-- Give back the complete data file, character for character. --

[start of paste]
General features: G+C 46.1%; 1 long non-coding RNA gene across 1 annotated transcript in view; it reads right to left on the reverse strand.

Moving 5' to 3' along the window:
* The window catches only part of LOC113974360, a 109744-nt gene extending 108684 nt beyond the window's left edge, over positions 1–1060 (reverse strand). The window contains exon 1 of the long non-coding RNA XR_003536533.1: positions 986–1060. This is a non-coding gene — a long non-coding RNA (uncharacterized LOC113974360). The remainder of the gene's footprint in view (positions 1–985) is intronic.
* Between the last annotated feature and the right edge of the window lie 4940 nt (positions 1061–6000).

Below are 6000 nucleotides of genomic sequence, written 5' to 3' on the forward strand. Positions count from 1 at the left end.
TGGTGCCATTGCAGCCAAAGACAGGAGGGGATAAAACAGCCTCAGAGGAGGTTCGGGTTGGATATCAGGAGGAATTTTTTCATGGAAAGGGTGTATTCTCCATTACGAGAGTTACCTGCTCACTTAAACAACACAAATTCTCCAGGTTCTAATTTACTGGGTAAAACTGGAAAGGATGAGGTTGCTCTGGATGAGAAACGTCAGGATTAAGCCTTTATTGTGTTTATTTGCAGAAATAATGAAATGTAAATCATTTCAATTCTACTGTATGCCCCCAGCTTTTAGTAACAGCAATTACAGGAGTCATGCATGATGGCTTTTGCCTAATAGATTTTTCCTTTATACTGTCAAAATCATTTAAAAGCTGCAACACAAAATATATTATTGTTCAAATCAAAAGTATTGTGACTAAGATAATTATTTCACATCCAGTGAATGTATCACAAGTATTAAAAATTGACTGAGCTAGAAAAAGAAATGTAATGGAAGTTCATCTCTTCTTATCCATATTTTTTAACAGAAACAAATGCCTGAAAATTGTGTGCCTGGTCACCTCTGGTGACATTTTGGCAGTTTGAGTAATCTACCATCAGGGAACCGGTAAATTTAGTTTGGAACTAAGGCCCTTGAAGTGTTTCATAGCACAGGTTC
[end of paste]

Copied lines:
General features: G+C 46.1%; 1 long non-coding RNA gene across 1 annotated transcript in view; it reads right to left on the reverse strand.

Moving 5' to 3' along the window:
* The window catches only part of LOC113974360, a 109744-nt gene extending 108684 nt beyond the window's left edge, over positions 1–1060 (reverse strand). The window contains exon 1 of the long non-coding RNA XR_003536533.1: positions 986–1060. This is a non-coding gene — a long non-coding RNA (uncharacterized LOC113974360). The remainder of the gene's footprint in view (positions 1–985) is intronic.
* Between the last annotated feature and the right edge of the window lie 4940 nt (positions 1061–6000).

Below are 6000 nucleotides of genomic sequence, written 5' to 3' on the forward strand. Positions count from 1 at the left end.
TGGTGCCATTGCAGCCAAAGACAGGAGGGGATAAAACAGCCTCAGAGGAGGTTCGGGTTGGATATCAGGAGGAATTTTTTCATGGAAAGGGTGTATTCTCCATTACGAGAGTTACCTGCTCACTTAAACAACACAAATTCTCCAGGTTCTAATTTACTGGGTAAAACTGGAAAGGATGAGGTTGCTCTGGATGAGAAACGTCAGGATTAAGCCTTTATTGTGTTTATTTGCAGAAATAATGAAATGTAAATCATTTCAATTCTACTGTATGCCCCCAGCTTTTAGTAACAGCAATTACAGGAGTCATGCATGATGGCTTTTGCCTAATAGATTTTTCCTTTATACTGTCAAAATCATTTAAAAGCTGCAACACAAAATATATTATTGTTCAAATCAAAAGTATTGTGACTAAGATAATTATTTCACATCCAGTGAATGTATCACAAGTATTAAAAATTGACTGAGCTAGAAAAAGAAATGTAATGGAAGTTCATCTCTTCTTATCCATATTTTTTAACAGAAACAAATGCCTGAAAATTGTGTGCCTGGTCACCTCTGGTGACATTTTGGCAGTTTGAGTAATCTACCATCAGGGAACCGGTAAATTTAGTTTGGAACTAAGGCCCTTGAAGTGTTTCATAGCACAGGTTC